Countering the fear-mongers in Chicago
reports from Chicago on a student rally against anti-refugee bigotry.
SOME 60 people gathered at the State of Illinois building in downtown Chicago to send a message of solidarity with Syrian refugees in the face of Gov. Bruce Rauner's announcement that the state would stop accepting refugees for an indefinite time.
Rauner joined several dozen governors, most of them Republicans, in using the shock at the November 13 terrorist attacks in Paris to justify further bigotry and hate against Muslims and Arabs. Syrian refugees are particular targets because police found a fake Syrian passport on the body of one of the attackers.
The rally was called by Students Organize for Syria (SOS), a student-led group with chapters on campuses around the country that builds solidarity with Syrians in their struggle for human rights and self-determination and raises awareness about the country's humanitarian crisis.
Mariam Saleh, a Palestinian-American student and one of the organizers of SOS at DePaul University in Chicago, told Socialist Worker that the "plight of Syrian people resonates deeply with us" because Palestinians know better than anyone about being driven from their homes by war and occupation, and turned away by other nations. "Syrians want to be here for the same reasons any American is here for," she said.
DURING THE speakout portion of the rally, several activists with SOS and refugee aid groups spoke about the lack of response from wealthy countries to the exodus of people fleeing the devastation of the country's bitter civil war. Following the attacks in Paris, for which the Islamic State in Iraq and Syria took responsibility, several European countries have either turned away refugees at the border or refused to allow any more Syrians to enter the country following the attacks in Paris.
Madhi, the vice president of SOS at Loyola University in Chicago, compared this situation to how many countries shut their doors to Jewish refugees fleeing the Holocaust. Syria is an example of the "hollowness of the international community" in terms of its commitment to humanitarianism, Madhi said. "Silence was Hitler's greatest ally."
Lina Sergie Attar, one of the co-founders of the Karam Foundation, an organization that provides aid to Syrians within Syria and refugees in Turkey, said in an interview that what most Syrians really want is to be able to go back home--but that while the war continues, the U.S. has a responsibility to allow more Syrians to enter the country. The U.S. has only accepted about 2,000 refugees from Syria over the past five years.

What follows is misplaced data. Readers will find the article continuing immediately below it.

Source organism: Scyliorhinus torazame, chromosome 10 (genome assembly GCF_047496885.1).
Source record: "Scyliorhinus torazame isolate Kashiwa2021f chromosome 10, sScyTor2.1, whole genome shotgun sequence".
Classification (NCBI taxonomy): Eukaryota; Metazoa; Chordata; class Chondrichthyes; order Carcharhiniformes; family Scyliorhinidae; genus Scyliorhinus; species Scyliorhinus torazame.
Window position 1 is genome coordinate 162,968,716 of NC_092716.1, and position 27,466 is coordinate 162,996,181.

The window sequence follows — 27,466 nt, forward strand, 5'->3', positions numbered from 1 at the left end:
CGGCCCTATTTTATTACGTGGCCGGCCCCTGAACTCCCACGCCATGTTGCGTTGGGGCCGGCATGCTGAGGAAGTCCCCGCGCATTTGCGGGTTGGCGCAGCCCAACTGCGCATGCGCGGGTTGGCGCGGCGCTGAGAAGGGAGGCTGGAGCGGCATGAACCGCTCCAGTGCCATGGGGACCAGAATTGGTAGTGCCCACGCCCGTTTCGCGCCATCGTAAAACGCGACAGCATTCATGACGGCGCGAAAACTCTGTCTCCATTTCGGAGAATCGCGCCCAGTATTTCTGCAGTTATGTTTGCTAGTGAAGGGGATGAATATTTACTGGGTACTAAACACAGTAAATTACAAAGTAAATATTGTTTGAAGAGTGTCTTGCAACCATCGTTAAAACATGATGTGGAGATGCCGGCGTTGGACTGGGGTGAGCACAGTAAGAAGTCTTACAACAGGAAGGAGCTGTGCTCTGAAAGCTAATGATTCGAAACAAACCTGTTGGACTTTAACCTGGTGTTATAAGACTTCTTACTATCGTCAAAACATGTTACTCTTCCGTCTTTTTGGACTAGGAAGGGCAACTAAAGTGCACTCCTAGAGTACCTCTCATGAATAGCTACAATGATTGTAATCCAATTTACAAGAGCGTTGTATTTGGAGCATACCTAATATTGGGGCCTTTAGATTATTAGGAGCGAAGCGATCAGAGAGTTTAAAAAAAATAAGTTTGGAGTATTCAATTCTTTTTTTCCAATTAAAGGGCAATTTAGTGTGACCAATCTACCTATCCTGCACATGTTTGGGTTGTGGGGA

"ISIS is not welcome in Syria," she said. "All of us must stand together in solidarity with the Syrian people and Syrian refugees." In fact, Syrians are fleeing atrocities committed by ISIS, as well as by regime of Bashar al-Assad, which is estimated to be responsible for more than 90 percent of all casualties.
Although organizers received some hostile and racist messages online, Saleh says they have received more support than opposition.
Jumana, a Syrian-American student at DePaul University and a participant in SOS, last year helped organize Syria Week of events last school year, including a talent show, bazaar, donations and a mock refugee tent--all done to encourage students to come out and discuss the situation in Syria. Students are planning to organize a similar series of events this school year.
The organization had its GoFundMe page shut down for a few days when site administrators accused it of raising funds for ISIS. Jumana described the response by governments around the world to the refugee crisis as "blaming the victim for being the abuser."
Students Organize for Syria is also working with Students for Justice in Palestine; Refugee One, a non-profit resettlement organization; and activists in various Black Lives Matter groups. Mariam Saleh quoted Martin Luther King Jr.: "Injustice anywhere is a threat to justice everywhere."
Hopefully, this modest but important demonstration can serve as a springboard for building larger protests that bring together a broad coalition of student and community organizations to send a strong message that anti-refugee fear-mongering and scapegoating aren't welcome in Chicago--or anywhere else.